The Ninth U.S. Circuit Court of Appeals in San Francisco, which covers a wide swath of the West, will rule soon on a challenge to a California law requiring gun manufacturers to make handguns that won’t fire a bullet left in the chamber if their magazines are detached, and that will indicate when a bullet is in the chamber.
Firearms with a magazine disconnect feature will not fire a round in the chamber when the mag is removed, but most modern handguns don’t have this feature. This is to allow the user to fire at least one round if the magazine release should be hit accidentally, rendering the gun unloaded or causing it not to feed.
Many handguns on the market do feature a loaded-chamber indicator of some kind. Both measures have been around for more than a century in the firearms industry, but the ruling is likely to inform any efforts by states to mandate newer technologies like “smart gun” tech, recently promoted by the Obama administration, which would prevent the gun from firing in the hands of an unauthorized user.
"How the Ninth Circuit rules here will have a huge impact on the ability of any state to require any kind of smart gun technology," said Adam Skaggs, senior counsel for the Michael Bloomberg-funded Everytown For Gun Safety anti-gun group, in the story.
Last month, Obama laid out a framework for federal law enforcement agencies to begin purchasing and using smart guns, as soon as a reliable one is invented, and pledged grant money to state and local governments to buy their own. The idea, the administration says, is not to force the tech on any one, but to spur its development.
But gun rights groups say they fear that the adoption of smart-gun tech by some will lead states to require it for all.
"Somebody comes out with a smart gun and then a state mandates that it's the only type of gun you can own. That's what our concern is," said Alan Gottlieb, founder of the Second Amendment Foundation, in the WSJ story.
There is precedent for this, as New Jersey passed a law in 2002 saying that once the technology is available on the market, that is the only type of handgun that may be sold in the state.
In 2014 a german company made a handgun designed only to work when paired with an accompanying wristwatch, a product that almost put the NJ law into effect.
Ultimately, it was deemed that the product didn’t line up with the definition of a smart gun in the NJ legislation, as the gun could be fired by anyone wearing the wristwatch, not just the “registered” user.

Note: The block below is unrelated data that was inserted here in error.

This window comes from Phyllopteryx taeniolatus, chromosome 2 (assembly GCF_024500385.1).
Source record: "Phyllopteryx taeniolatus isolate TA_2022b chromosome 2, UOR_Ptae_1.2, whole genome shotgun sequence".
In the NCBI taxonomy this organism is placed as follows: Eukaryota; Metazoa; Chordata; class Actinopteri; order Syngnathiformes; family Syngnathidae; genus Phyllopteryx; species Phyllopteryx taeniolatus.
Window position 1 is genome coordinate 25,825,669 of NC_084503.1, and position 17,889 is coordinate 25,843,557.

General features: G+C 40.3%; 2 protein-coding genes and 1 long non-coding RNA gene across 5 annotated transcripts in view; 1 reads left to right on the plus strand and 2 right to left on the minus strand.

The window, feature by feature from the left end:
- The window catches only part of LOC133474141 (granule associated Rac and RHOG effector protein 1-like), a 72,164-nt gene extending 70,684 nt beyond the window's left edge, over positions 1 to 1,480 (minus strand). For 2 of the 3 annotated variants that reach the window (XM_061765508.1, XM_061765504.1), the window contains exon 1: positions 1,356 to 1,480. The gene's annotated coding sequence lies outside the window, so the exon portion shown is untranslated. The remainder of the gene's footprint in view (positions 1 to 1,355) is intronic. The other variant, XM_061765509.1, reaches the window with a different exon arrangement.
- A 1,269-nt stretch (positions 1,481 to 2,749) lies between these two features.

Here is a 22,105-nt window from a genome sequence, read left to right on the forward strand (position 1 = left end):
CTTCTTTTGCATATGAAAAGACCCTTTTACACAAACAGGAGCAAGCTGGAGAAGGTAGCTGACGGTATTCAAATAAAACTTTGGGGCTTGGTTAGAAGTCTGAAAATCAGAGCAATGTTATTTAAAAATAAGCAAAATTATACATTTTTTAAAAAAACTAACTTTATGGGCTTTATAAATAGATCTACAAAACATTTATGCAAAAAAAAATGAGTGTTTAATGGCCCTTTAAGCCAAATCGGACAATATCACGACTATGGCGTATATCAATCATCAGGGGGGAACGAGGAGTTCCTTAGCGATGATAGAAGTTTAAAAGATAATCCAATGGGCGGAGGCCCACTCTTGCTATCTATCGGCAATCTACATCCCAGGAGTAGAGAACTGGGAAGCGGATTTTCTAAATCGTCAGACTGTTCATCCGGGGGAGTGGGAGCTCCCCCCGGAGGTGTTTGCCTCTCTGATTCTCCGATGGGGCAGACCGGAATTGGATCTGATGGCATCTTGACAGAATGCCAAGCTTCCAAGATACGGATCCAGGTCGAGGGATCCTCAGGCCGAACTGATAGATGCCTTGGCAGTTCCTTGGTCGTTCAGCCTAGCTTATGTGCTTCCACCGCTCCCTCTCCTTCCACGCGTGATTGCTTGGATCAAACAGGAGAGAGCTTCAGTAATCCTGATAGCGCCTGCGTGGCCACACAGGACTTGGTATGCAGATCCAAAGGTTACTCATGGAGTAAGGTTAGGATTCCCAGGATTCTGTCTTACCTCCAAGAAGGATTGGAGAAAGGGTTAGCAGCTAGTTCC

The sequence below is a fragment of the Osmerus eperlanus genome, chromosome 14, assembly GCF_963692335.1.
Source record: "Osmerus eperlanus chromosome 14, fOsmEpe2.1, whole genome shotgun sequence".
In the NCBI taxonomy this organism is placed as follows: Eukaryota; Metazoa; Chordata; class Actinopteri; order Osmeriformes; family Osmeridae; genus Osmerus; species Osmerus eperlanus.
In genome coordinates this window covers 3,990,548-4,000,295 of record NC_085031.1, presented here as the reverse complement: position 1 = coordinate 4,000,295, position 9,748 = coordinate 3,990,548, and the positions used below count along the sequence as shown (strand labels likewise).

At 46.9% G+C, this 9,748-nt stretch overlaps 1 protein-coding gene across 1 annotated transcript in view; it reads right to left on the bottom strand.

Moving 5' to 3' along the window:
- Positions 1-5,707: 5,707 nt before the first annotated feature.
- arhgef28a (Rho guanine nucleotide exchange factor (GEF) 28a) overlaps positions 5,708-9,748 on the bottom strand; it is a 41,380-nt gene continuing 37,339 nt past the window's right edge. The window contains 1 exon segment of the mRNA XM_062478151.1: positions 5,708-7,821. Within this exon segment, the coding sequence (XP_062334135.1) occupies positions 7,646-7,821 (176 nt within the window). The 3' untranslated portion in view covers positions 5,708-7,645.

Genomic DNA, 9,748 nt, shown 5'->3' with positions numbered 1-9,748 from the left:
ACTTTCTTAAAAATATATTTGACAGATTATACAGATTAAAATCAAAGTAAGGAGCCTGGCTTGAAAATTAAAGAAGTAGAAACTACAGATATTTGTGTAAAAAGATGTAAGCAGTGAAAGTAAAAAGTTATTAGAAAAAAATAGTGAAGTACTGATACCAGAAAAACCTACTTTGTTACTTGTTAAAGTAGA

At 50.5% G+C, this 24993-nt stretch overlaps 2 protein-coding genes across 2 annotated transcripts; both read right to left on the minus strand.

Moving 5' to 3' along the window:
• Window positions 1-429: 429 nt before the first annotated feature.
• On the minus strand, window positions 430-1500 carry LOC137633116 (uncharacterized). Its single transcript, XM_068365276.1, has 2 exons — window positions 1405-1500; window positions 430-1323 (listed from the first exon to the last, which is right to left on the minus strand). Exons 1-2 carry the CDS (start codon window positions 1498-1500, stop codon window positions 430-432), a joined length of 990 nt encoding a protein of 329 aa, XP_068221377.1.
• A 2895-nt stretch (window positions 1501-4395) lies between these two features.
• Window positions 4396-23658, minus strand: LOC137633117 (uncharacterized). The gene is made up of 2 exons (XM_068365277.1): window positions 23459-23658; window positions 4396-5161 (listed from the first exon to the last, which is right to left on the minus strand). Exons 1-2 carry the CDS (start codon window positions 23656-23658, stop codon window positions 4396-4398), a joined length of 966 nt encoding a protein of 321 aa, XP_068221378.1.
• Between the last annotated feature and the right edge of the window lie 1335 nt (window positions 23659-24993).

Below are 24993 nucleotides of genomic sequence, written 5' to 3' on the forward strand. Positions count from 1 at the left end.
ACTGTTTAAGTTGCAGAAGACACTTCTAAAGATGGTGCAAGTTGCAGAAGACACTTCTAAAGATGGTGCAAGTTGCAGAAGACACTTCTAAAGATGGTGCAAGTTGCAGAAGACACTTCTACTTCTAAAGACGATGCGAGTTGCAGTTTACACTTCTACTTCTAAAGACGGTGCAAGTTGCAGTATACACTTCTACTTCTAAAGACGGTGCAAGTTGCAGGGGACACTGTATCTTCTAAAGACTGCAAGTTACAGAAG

Since 1997, the Justice Department wasted nearly $13 million in federal grants to promote smart-gun tech, but so far, a commercially viable firearm is still waiting to be made.
The NRA has repeatedly made it clear that it doesn’t oppose smart-gun technology, but only the mandating of the technology.
California already has a lot of rules regarding handguns. The law requiring the magazine-disconnect and loaded chamber indicator features was passed in 2003. In 2007, another provision of the state's Unsafe Handgun Act requires firearms sold in the state to be capable of imprinting ammo casings with a tiny script that ballistic experts can trace back to the gun, a process called microstamping, the story says.
In 2009 the SAF and another gun rights group, the Calguns Foundation, sued the state, saying the provisions violate the Second Amendment because they bar the purchase of many types of handguns that are in common use.
According to the story, magazine-disconnect mechanisms and loaded-chamber indicators are available on 11 to 14 percent of semi-auto handguns, but those numebrs are from a 1999 survey from Johns Hopkins, the story says.
So far, no firearms manufacturer has submitted any handguns featuring microstamping technology for listing on California’s allowable guns.
“Scores of common, popular firearms are being banned not because they malfunction, but because the legislature dislikes the mann in which Second Amendment arms work,” said Alan Gura, an attorney representing the gun rights groups.